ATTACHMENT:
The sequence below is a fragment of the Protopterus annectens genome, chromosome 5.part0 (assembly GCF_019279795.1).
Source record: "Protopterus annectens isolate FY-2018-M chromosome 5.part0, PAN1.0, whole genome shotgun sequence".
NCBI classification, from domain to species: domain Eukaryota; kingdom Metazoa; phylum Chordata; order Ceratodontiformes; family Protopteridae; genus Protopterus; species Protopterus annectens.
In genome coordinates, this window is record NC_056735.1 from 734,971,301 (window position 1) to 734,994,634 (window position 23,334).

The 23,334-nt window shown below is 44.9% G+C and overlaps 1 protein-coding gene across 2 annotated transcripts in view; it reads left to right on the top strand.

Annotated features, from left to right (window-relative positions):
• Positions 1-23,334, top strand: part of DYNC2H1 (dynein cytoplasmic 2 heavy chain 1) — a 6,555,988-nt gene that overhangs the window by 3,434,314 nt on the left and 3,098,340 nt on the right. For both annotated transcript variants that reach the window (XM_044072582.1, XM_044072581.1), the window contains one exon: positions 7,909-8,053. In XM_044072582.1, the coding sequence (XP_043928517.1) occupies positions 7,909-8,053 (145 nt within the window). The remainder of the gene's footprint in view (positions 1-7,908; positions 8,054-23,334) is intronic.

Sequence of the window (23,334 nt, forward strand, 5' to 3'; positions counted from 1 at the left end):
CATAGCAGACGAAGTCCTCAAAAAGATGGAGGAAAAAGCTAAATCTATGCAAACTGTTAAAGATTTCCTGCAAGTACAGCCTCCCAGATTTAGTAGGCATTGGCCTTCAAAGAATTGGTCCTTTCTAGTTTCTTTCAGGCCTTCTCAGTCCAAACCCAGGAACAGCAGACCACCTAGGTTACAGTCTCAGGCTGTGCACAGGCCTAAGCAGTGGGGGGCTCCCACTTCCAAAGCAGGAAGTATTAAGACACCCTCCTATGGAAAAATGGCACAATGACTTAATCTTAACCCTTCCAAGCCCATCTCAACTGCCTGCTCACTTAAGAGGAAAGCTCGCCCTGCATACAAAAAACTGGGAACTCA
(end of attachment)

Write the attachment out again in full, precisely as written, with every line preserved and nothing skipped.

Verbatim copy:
The sequence below is a fragment of the Protopterus annectens genome, chromosome 5.part0 (assembly GCF_019279795.1).
Source record: "Protopterus annectens isolate FY-2018-M chromosome 5.part0, PAN1.0, whole genome shotgun sequence".
NCBI classification, from domain to species: domain Eukaryota; kingdom Metazoa; phylum Chordata; order Ceratodontiformes; family Protopteridae; genus Protopterus; species Protopterus annectens.
In genome coordinates, this window is record NC_056735.1 from 734,971,301 (window position 1) to 734,994,634 (window position 23,334).

The 23,334-nt window shown below is 44.9% G+C and overlaps 1 protein-coding gene across 2 annotated transcripts in view; it reads left to right on the top strand.

Annotated features, from left to right (window-relative positions):
• Positions 1-23,334, top strand: part of DYNC2H1 (dynein cytoplasmic 2 heavy chain 1) — a 6,555,988-nt gene that overhangs the window by 3,434,314 nt on the left and 3,098,340 nt on the right. For both annotated transcript variants that reach the window (XM_044072582.1, XM_044072581.1), the window contains one exon: positions 7,909-8,053. In XM_044072582.1, the coding sequence (XP_043928517.1) occupies positions 7,909-8,053 (145 nt within the window). The remainder of the gene's footprint in view (positions 1-7,908; positions 8,054-23,334) is intronic.

Sequence of the window (23,334 nt, forward strand, 5' to 3'; positions counted from 1 at the left end):
CATAGCAGACGAAGTCCTCAAAAAGATGGAGGAAAAAGCTAAATCTATGCAAACTGTTAAAGATTTCCTGCAAGTACAGCCTCCCAGATTTAGTAGGCATTGGCCTTCAAAGAATTGGTCCTTTCTAGTTTCTTTCAGGCCTTCTCAGTCCAAACCCAGGAACAGCAGACCACCTAGGTTACAGTCTCAGGCTGTGCACAGGCCTAAGCAGTGGGGGGCTCCCACTTCCAAAGCAGGAAGTATTAAGACACCCTCCTATGGAAAAATGGCACAATGACTTAATCTTAACCCTTCCAAGCCCATCTCAACTGCCTGCTCACTTAAGAGGAAAGCTCGCCCTGCATACAAAAAACTGGGAACTCA